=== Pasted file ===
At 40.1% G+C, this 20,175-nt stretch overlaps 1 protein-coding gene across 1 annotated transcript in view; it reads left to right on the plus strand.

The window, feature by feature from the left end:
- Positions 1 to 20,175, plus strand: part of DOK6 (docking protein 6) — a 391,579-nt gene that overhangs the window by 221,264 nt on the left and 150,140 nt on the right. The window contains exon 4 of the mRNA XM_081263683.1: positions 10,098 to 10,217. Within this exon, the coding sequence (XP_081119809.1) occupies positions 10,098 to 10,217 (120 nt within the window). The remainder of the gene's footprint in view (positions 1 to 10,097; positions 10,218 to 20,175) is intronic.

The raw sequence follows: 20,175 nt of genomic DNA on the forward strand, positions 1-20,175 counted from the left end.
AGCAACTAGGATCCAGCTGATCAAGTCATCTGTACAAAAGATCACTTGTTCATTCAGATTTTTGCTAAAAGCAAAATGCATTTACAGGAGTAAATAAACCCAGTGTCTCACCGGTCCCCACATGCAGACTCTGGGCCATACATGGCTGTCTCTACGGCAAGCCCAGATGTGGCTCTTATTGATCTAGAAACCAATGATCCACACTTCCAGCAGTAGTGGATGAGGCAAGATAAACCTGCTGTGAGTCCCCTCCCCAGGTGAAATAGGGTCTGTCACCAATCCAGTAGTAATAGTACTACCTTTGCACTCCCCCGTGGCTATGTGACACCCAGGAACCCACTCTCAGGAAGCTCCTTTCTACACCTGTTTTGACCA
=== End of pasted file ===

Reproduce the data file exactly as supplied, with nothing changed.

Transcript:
At 40.1% G+C, this 20,175-nt stretch overlaps 1 protein-coding gene across 1 annotated transcript in view; it reads left to right on the plus strand.

The window, feature by feature from the left end:
- Positions 1 to 20,175, plus strand: part of DOK6 (docking protein 6) — a 391,579-nt gene that overhangs the window by 221,264 nt on the left and 150,140 nt on the right. The window contains exon 4 of the mRNA XM_081263683.1: positions 10,098 to 10,217. Within this exon, the coding sequence (XP_081119809.1) occupies positions 10,098 to 10,217 (120 nt within the window). The remainder of the gene's footprint in view (positions 1 to 10,097; positions 10,218 to 20,175) is intronic.

The raw sequence follows: 20,175 nt of genomic DNA on the forward strand, positions 1-20,175 counted from the left end.
AGCAACTAGGATCCAGCTGATCAAGTCATCTGTACAAAAGATCACTTGTTCATTCAGATTTTTGCTAAAAGCAAAATGCATTTACAGGAGTAAATAAACCCAGTGTCTCACCGGTCCCCACATGCAGACTCTGGGCCATACATGGCTGTCTCTACGGCAAGCCCAGATGTGGCTCTTATTGATCTAGAAACCAATGATCCACACTTCCAGCAGTAGTGGATGAGGCAAGATAAACCTGCTGTGAGTCCCCTCCCCAGGTGAAATAGGGTCTGTCACCAATCCAGTAGTAATAGTACTACCTTTGCACTCCCCCGTGGCTATGTGACACCCAGGAACCCACTCTCAGGAAGCTCCTTTCTACACCTGTTTTGACCA